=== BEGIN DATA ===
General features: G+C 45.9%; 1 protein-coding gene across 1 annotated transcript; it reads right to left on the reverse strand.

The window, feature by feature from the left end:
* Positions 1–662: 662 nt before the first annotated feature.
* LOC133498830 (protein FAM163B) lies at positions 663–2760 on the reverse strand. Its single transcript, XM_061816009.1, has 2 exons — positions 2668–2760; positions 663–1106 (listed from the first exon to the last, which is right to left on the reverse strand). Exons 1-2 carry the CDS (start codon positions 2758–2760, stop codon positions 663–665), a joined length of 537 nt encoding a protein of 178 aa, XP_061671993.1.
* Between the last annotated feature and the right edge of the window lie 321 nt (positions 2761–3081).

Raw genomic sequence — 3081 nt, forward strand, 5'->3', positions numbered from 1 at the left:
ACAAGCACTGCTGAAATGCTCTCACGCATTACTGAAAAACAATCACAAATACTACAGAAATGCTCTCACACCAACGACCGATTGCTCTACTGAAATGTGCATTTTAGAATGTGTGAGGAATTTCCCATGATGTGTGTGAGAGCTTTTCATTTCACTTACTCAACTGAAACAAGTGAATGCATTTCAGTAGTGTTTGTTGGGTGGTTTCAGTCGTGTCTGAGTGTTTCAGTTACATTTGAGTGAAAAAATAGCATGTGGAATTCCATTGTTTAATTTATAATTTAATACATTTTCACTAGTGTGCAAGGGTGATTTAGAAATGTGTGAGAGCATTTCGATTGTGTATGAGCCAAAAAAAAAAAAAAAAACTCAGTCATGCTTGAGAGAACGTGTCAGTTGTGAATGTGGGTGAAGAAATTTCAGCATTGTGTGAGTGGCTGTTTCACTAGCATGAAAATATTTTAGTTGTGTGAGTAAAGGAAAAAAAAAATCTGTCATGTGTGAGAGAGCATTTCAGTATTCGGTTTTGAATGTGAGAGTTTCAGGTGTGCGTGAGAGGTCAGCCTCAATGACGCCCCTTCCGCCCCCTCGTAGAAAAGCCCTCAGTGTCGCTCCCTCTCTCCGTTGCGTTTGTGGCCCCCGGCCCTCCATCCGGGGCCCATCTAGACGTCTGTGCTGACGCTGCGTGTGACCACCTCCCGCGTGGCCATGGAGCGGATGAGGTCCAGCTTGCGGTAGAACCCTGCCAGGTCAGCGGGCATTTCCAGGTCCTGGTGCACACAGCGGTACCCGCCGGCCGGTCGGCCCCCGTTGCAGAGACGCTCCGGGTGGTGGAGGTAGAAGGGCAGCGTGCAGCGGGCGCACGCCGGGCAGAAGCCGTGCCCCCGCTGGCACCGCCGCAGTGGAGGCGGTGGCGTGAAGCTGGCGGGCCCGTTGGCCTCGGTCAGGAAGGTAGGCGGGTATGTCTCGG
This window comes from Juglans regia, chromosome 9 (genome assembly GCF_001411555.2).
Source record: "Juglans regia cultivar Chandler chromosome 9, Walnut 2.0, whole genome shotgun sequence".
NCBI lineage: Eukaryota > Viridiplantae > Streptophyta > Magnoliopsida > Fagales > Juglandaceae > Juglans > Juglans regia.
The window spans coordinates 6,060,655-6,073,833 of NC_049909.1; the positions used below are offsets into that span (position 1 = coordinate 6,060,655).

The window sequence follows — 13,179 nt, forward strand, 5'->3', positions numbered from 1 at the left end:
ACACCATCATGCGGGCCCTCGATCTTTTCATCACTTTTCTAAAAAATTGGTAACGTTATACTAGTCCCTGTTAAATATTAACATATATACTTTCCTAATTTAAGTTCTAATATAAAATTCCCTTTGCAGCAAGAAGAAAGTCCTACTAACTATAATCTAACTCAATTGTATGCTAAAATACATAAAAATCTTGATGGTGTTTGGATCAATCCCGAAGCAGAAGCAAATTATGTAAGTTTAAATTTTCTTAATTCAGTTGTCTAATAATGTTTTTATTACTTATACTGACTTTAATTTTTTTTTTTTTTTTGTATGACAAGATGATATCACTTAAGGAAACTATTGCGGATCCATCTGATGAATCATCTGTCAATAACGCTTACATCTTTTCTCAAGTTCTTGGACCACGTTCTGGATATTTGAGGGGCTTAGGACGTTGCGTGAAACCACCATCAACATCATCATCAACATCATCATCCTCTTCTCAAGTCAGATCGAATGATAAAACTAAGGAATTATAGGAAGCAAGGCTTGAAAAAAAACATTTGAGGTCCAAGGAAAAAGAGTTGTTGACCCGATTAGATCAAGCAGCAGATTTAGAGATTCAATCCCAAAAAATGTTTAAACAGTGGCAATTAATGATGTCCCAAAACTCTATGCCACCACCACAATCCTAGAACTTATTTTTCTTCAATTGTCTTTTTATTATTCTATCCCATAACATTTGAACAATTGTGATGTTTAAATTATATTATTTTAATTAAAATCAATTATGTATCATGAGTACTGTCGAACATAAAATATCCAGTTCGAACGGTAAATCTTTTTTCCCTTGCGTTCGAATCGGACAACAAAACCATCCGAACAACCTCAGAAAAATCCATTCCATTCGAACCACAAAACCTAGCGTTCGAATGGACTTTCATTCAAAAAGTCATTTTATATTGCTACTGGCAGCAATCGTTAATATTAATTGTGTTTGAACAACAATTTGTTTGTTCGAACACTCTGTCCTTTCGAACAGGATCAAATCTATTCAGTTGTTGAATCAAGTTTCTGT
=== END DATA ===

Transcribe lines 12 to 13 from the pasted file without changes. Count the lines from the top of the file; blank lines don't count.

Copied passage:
The window sequence follows — 13,179 nt, forward strand, 5'->3', positions numbered from 1 at the left end:
ACACCATCATGCGGGCCCTCGATCTTTTCATCACTTTTCTAAAAAATTGGTAACGTTATACTAGTCCCTGTTAAATATTAACATATATACTTTCCTAATTTAAGTTCTAATATAAAATTCCCTTTGCAGCAAGAAGAAAGTCCTACTAACTATAATCTAACTCAATTGTATGCTAAAATACATAAAAATCTTGATGGTGTTTGGATCAATCCCGAAGCAGAAGCAAATTATGTAAGTTTAAATTTTCTTAATTCAGTTGTCTAATAATGTTTTTATTACTTATACTGACTTTAATTTTTTTTTTTTTTTTGTATGACAAGATGATATCACTTAAGGAAACTATTGCGGATCCATCTGATGAATCATCTGTCAATAACGCTTACATCTTTTCTCAAGTTCTTGGACCACGTTCTGGATATTTGAGGGGCTTAGGACGTTGCGTGAAACCACCATCAACATCATCATCAACATCATCATCCTCTTCTCAAGTCAGATCGAATGATAAAACTAAGGAATTATAGGAAGCAAGGCTTGAAAAAAAACATTTGAGGTCCAAGGAAAAAGAGTTGTTGACCCGATTAGATCAAGCAGCAGATTTAGAGATTCAATCCCAAAAAATGTTTAAACAGTGGCAATTAATGATGTCCCAAAACTCTATGCCACCACCACAATCCTAGAACTTATTTTTCTTCAATTGTCTTTTTATTATTCTATCCCATAACATTTGAACAATTGTGATGTTTAAATTATATTATTTTAATTAAAATCAATTATGTATCATGAGTACTGTCGAACATAAAATATCCAGTTCGAACGGTAAATCTTTTTTCCCTTGCGTTCGAATCGGACAACAAAACCATCCGAACAACCTCAGAAAAATCCATTCCATTCGAACCACAAAACCTAGCGTTCGAATGGACTTTCATTCAAAAAGTCATTTTATATTGCTACTGGCAGCAATCGTTAATATTAATTGTGTTTGAACAACAATTTGTTTGTTCGAACACTCTGTCCTTTCGAACAGGATCAAATCTATTCAGTTGTTGAATCAAGTTTCTGT